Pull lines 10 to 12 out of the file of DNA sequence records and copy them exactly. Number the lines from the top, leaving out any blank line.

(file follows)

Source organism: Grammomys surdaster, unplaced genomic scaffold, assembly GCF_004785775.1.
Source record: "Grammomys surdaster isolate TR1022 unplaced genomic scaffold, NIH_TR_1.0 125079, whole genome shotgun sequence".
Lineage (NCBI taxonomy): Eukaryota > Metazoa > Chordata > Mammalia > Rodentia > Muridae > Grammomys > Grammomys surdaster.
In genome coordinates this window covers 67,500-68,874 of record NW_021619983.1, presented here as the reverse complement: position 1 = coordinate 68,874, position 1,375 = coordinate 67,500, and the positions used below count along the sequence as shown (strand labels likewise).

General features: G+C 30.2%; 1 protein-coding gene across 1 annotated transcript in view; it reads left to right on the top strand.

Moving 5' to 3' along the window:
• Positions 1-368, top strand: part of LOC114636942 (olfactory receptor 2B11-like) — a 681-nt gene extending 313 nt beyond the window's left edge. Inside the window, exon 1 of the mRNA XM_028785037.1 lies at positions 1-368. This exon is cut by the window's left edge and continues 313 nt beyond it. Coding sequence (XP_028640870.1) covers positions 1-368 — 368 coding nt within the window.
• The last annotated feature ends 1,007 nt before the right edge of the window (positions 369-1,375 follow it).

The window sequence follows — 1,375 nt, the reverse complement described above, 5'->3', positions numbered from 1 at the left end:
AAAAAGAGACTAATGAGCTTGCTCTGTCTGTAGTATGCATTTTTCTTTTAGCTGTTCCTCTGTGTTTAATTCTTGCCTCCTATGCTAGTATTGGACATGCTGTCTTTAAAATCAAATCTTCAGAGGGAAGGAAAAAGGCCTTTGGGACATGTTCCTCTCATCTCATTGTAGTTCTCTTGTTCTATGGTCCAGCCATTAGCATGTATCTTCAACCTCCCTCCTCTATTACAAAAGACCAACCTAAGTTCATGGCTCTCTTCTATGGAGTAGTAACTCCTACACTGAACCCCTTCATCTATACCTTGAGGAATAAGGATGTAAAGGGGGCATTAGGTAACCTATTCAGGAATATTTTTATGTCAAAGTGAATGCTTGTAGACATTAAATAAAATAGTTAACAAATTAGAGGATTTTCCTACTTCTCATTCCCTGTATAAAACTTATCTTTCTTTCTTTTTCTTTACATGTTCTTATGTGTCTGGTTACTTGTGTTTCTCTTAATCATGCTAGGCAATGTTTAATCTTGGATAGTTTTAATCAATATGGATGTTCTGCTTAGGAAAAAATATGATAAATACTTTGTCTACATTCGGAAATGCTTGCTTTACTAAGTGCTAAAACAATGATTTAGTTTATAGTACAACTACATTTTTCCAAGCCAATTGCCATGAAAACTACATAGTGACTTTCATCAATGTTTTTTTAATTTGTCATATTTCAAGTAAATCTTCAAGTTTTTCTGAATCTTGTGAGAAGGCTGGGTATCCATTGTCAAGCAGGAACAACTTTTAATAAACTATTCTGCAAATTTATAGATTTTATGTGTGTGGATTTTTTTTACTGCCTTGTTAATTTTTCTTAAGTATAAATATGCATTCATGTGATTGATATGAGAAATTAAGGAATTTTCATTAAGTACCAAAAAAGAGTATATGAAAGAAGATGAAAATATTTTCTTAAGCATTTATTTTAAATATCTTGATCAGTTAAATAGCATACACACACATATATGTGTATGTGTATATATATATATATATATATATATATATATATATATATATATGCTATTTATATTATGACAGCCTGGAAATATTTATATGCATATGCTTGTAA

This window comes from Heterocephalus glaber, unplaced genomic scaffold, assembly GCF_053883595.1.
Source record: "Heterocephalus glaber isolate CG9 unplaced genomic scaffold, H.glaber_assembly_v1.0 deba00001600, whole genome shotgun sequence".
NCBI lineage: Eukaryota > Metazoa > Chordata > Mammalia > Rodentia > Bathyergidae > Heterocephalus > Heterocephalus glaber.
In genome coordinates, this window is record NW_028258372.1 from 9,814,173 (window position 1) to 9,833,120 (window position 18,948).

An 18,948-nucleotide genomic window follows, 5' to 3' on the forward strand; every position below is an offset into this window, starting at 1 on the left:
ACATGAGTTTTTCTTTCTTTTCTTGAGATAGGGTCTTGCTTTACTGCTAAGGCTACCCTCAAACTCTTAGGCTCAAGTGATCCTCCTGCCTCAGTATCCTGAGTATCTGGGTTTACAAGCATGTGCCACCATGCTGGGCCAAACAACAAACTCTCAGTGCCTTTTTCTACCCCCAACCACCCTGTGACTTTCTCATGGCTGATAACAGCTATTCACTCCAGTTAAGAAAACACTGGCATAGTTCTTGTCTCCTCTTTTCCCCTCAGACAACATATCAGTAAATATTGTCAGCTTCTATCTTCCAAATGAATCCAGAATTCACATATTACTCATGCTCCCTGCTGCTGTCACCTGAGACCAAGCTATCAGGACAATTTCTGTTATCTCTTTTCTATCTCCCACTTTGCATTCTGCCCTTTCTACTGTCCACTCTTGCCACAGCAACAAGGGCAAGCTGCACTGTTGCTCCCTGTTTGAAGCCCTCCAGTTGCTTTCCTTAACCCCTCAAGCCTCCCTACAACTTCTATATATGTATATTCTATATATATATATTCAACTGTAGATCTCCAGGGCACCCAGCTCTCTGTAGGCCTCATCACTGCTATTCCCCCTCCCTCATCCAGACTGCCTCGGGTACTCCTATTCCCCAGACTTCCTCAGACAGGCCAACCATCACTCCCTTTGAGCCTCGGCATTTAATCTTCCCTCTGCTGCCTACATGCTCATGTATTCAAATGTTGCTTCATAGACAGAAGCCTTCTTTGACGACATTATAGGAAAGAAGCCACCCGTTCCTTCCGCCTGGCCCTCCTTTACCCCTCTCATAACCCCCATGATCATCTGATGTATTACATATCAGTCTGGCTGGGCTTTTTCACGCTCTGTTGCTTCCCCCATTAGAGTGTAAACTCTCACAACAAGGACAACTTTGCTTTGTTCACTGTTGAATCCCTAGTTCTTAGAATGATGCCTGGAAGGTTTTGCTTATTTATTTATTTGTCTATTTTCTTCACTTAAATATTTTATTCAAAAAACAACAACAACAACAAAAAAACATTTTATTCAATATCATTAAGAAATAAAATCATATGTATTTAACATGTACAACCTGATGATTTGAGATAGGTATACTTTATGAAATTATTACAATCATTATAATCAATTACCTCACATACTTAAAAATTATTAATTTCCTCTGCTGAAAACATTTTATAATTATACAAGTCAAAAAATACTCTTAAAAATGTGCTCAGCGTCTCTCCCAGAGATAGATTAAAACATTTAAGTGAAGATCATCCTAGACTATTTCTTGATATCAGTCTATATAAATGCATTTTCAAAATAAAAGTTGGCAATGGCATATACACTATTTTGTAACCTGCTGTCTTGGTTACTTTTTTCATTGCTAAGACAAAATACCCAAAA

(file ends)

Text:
AAAAAGAGACTAATGAGCTTGCTCTGTCTGTAGTATGCATTTTTCTTTTAGCTGTTCCTCTGTGTTTAATTCTTGCCTCCTATGCTAGTATTGGACATGCTGTCTTTAAAATCAAATCTTCAGAGGGAAGGAAAAAGGCCTTTGGGACATGTTCCTCTCATCTCATTGTAGTTCTCTTGTTCTATGGTCCAGCCATTAGCATGTATCTTCAACCTCCCTCCTCTATTACAAAAGACCAACCTAAGTTCATGGCTCTCTTCTATGGAGTAGTAACTCCTACACTGAACCCCTTCATCTATACCTTGAGGAATAAGGATGTAAAGGGGGCATTAGGTAACCTATTCAGGAATATTTTTATGTCAAAGTGAATGCTTGTAGACATTAAATAAAATAGTTAACAAATTAGAGGATTTTCCTACTTCTCATTCCCTGTATAAAACTTATCTTTCTTTCTTTTTCTTTACATGTTCTTATGTGTCTGGTTACTTGTGTTTCTCTTAATCATGCTAGGCAATGTTTAATCTTGGATAGTTTTAATCAATATGGATGTTCTGCTTAGGAAAAAATATGATAAATACTTTGTCTACATTCGGAAATGCTTGCTTTACTAAGTGCTAAAACAATGATTTAGTTTATAGTACAACTACATTTTTCCAAGCCAATTGCCATGAAAACTACATAGTGACTTTCATCAATGTTTTTTTAATTTGTCATATTTCAAGTAAATCTTCAAGTTTTTCTGAATCTTGTGAGAAGGCTGGGTATCCATTGTCAAGCAGGAACAACTTTTAATAAACTATTCTGCAAATTTATAGATTTTATGTGTGTGGATTTTTTTTACTGCCTTGTTAATTTTTCTTAAGTATAAATATGCATTCATGTGATTGATATGAGAAATTAAGGAATTTTCATTAAGTACCAAAAAAGAGTATATGAAAGAAGATGAAAATATTTTCTTAAGCATTTATTTTAAATATCTTGATCAGTTAAATAGCATACACACACATATATGTGTATGTGTATATATATATATATATATATATATATATATATATATATATATGCTATTTATATTATGACAGCCTGGAAATATTTATATGCATATGCTTGTAA

This window comes from Heterocephalus glaber, unplaced genomic scaffold, assembly GCF_053883595.1.
Source record: "Heterocephalus glaber isolate CG9 unplaced genomic scaffold, H.glaber_assembly_v1.0 deba00001600, whole genome shotgun sequence".